• What finer way to ring in the New Year than with Duke Ellington’s delightfully cheeky twist on Tchaikovsky’s Nutcracker, followed by Beethoven’s Ninth Symphony and its glorious Ode to Joy? Here’s a concert that swings, exhilarates, and welcomes the New Year with style.
  • In what has become Portland’s most popular New Year’s tradition, audiences have thrilled to the annual performance of Beethoven’s Ninth Symphony featuring singers from Portland State University, the Pacific Youth Choir, and the Oregon Repertory Singers.
  • Duke Ellington and his accomplished arranger, Billy Strayhorn, created a jazzy Nutcracker Suite complete with new names such as “Sugar Rum Cherry” (Dance of the Sugarplum Fairy) and “Toot Toot Tootie Toot” (Dance of the Reed-Pipes)
  • Praise for Jenny Schuler: “Schuler has a sumptuous soprano, vocal stamina, and a talent for mixing high drama with the comic.” – Bloomington Herald Times; “Schuler is a vivid presence on the stage, conveying powerful passions with her rich, shimmering voice and beautiful, mobile face.” – Winston-Salem Journal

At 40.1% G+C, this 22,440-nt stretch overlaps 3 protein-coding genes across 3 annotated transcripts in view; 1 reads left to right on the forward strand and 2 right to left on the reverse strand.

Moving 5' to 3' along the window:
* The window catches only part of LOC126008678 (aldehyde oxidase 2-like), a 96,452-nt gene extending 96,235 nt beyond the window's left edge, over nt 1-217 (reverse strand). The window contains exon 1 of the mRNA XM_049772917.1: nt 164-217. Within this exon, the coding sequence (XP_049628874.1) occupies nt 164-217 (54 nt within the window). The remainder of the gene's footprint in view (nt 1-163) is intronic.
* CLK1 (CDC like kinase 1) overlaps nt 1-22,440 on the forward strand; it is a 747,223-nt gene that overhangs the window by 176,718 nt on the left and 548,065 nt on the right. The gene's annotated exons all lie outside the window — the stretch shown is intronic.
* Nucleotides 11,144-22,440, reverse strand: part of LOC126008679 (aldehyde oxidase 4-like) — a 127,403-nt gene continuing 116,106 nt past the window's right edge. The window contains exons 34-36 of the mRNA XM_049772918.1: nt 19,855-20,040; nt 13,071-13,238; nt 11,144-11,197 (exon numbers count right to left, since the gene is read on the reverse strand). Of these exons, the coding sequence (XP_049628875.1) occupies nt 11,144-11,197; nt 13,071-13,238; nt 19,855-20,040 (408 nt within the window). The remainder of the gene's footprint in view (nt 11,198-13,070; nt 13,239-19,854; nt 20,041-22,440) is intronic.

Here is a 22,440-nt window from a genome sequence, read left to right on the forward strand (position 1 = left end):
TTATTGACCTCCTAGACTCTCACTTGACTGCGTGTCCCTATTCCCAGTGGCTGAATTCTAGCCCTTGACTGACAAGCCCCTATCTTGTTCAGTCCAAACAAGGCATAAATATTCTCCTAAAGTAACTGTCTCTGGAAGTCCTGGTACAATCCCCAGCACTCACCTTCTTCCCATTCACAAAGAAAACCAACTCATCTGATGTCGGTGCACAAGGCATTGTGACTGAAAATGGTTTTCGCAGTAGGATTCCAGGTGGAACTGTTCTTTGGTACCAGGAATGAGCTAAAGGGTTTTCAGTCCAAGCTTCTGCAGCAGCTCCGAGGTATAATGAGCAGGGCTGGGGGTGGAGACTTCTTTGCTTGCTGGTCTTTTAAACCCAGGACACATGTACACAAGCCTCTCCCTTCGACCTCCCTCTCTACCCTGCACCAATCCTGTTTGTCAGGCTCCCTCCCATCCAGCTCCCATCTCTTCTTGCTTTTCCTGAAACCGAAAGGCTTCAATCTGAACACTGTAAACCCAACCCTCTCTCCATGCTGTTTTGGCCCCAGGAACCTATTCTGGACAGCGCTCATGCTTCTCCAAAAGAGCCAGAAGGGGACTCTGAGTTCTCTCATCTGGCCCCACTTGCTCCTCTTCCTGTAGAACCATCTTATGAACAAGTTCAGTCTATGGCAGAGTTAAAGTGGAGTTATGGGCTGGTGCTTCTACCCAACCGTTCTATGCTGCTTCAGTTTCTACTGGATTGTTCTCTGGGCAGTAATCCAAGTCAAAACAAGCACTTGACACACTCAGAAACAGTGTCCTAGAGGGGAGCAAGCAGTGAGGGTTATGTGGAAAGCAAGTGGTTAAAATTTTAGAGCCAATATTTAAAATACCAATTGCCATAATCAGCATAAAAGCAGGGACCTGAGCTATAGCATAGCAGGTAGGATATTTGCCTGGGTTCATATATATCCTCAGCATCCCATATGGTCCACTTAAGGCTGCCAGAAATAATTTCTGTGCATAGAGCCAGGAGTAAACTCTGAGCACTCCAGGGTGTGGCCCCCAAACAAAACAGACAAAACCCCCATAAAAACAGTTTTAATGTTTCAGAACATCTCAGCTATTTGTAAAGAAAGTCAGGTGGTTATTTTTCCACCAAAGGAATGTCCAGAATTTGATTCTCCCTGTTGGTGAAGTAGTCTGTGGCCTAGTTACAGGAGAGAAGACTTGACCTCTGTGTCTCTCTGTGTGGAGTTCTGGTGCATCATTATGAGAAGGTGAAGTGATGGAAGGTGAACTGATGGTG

• Portland native Siena Licht Miller’s versatile operatic career – she has sung roles by John Adams, Britten, Ravel, Mozart, and Puccini – is coupled with noteworthy performances on concert and recital stages. A 2016 Marilyn Horne Rubin Scholar, she has sung in master classes led by Renée Fleming and Plácido Domingo. Ms. Miller makes her Oregon Symphony debut with these performances of Beethoven’s Ninth Symphony.

More Background Info and Photos:

On the Oregon Symphony: orsymphony.org

On Jenny Schuler: jennyschuler.com

On Siena Licht Miller: operaphila.org/opera-lab/emerging-artists-2018-2019

On the Oregon Repertory Singers: orsingers.org

On the Pacific Youth Choir: pacificyouthchoir.org

On PSU Choirs: pdx.edu/music/choirs

Tickets: begin at $35



Tickets for all concerts can be purchased online at orsymphony.org; or in person at the Oregon Symphony Ticket Office located at 909 SW Washington St., Portland, OR 97205.

Ticket Office Hours

July–August: (Mon–Fri, 10 am–6 pm); by phone at 503-228-1353 (Mon–Fri, 10 am–9 pm).